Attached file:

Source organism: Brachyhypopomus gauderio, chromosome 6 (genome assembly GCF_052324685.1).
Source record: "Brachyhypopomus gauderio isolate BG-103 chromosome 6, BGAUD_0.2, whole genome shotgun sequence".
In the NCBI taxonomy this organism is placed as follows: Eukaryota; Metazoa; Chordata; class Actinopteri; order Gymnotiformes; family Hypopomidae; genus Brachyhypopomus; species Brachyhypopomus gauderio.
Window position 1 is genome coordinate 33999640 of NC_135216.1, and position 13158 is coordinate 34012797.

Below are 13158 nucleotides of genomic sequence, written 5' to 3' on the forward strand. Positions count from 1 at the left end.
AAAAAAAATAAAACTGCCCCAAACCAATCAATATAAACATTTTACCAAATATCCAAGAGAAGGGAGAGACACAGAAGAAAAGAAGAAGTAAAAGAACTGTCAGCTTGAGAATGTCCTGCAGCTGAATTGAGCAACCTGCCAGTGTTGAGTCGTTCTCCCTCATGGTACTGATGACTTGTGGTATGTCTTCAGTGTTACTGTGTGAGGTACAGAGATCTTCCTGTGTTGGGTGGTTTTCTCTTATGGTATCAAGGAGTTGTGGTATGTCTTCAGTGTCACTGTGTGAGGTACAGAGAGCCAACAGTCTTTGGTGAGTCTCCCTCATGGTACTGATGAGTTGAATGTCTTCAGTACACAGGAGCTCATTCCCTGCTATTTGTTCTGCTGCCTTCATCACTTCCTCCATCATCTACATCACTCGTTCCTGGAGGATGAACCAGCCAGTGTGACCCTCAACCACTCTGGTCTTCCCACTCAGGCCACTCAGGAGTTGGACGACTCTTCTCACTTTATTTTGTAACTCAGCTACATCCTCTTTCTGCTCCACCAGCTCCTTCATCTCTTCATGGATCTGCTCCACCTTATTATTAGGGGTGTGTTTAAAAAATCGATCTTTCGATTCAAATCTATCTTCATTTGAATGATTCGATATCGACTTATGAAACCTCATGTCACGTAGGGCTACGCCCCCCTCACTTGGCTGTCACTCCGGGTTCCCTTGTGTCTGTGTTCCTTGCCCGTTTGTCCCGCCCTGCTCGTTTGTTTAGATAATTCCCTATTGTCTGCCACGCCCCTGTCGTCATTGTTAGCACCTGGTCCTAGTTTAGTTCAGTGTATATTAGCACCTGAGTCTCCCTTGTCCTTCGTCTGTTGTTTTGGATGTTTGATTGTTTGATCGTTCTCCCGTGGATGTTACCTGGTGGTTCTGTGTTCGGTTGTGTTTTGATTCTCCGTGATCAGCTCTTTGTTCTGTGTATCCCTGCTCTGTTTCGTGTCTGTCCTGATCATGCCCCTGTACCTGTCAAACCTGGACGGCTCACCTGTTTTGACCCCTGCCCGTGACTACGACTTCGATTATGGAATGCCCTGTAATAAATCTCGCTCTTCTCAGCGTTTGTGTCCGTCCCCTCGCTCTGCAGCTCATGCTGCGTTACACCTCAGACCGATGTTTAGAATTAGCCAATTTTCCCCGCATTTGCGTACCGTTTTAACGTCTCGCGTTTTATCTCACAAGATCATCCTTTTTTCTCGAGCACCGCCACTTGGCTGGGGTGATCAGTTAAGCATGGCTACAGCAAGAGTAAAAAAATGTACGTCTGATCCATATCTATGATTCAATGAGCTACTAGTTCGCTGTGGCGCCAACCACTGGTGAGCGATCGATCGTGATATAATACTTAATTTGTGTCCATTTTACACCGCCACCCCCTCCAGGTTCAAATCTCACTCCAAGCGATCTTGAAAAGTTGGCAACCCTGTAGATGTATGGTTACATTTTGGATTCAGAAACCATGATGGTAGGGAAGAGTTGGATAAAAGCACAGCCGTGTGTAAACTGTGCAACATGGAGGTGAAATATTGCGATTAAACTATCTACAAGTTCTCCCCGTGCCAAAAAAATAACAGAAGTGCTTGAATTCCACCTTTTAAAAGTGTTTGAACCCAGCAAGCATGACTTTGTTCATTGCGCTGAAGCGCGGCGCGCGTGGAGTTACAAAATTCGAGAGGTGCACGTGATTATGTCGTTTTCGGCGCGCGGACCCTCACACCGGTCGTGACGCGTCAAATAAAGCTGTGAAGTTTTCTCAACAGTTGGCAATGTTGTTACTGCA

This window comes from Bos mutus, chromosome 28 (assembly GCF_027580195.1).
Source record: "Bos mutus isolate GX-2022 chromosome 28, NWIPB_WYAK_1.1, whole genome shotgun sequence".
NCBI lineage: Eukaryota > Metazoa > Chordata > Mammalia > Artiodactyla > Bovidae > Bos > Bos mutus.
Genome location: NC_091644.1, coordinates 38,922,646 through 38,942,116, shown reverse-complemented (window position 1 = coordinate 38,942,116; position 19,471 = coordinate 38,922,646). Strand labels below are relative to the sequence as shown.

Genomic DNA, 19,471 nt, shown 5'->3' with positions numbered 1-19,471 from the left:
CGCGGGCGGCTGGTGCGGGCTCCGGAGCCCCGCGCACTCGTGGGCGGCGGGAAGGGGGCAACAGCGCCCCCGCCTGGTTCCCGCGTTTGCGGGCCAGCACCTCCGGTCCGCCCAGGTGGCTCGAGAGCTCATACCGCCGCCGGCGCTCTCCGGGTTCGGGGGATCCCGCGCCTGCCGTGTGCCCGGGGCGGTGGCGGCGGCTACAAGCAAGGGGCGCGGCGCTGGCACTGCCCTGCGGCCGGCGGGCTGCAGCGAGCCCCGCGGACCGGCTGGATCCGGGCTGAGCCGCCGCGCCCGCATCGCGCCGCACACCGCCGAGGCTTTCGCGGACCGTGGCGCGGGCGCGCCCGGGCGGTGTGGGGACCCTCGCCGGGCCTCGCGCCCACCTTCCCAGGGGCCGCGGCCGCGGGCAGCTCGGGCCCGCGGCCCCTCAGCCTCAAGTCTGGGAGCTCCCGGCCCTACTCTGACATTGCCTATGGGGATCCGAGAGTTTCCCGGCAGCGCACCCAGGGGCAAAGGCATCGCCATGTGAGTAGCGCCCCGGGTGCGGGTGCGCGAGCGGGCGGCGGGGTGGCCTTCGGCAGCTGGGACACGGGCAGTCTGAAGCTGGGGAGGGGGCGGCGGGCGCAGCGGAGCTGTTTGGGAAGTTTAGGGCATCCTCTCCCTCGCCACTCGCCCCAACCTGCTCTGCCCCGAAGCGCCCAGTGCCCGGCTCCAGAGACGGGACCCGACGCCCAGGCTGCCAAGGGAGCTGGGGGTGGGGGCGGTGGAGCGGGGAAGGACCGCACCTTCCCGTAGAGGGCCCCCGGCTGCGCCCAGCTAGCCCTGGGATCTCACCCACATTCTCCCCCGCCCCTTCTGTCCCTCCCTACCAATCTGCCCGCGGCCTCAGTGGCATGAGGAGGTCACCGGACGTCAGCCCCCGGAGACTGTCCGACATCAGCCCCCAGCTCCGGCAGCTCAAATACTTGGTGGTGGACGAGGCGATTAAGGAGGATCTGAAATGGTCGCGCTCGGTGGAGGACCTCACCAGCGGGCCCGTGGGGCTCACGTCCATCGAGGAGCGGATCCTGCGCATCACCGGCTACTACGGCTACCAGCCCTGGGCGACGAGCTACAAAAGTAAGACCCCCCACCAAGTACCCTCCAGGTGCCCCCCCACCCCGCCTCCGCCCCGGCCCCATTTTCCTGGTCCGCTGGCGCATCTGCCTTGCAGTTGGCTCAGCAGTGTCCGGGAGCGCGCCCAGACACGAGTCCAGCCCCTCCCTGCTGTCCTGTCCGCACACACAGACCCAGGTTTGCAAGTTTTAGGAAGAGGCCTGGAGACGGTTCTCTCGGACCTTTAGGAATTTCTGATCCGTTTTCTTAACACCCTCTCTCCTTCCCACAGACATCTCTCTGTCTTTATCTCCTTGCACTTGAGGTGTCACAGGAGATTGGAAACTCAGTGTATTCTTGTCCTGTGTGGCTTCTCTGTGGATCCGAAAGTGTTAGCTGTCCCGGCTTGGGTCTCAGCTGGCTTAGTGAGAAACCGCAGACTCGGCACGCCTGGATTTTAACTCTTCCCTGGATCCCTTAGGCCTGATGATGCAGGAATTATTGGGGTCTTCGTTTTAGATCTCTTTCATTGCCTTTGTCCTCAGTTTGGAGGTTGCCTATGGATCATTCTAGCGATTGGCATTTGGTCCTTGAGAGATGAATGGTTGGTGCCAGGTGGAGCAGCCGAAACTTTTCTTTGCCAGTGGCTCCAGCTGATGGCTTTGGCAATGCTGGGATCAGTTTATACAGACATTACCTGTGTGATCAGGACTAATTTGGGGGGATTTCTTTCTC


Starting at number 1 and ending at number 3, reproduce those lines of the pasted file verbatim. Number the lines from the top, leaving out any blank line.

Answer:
Source organism: Brachyhypopomus gauderio, chromosome 6 (genome assembly GCF_052324685.1).
Source record: "Brachyhypopomus gauderio isolate BG-103 chromosome 6, BGAUD_0.2, whole genome shotgun sequence".
In the NCBI taxonomy this organism is placed as follows: Eukaryota; Metazoa; Chordata; class Actinopteri; order Gymnotiformes; family Hypopomidae; genus Brachyhypopomus; species Brachyhypopomus gauderio.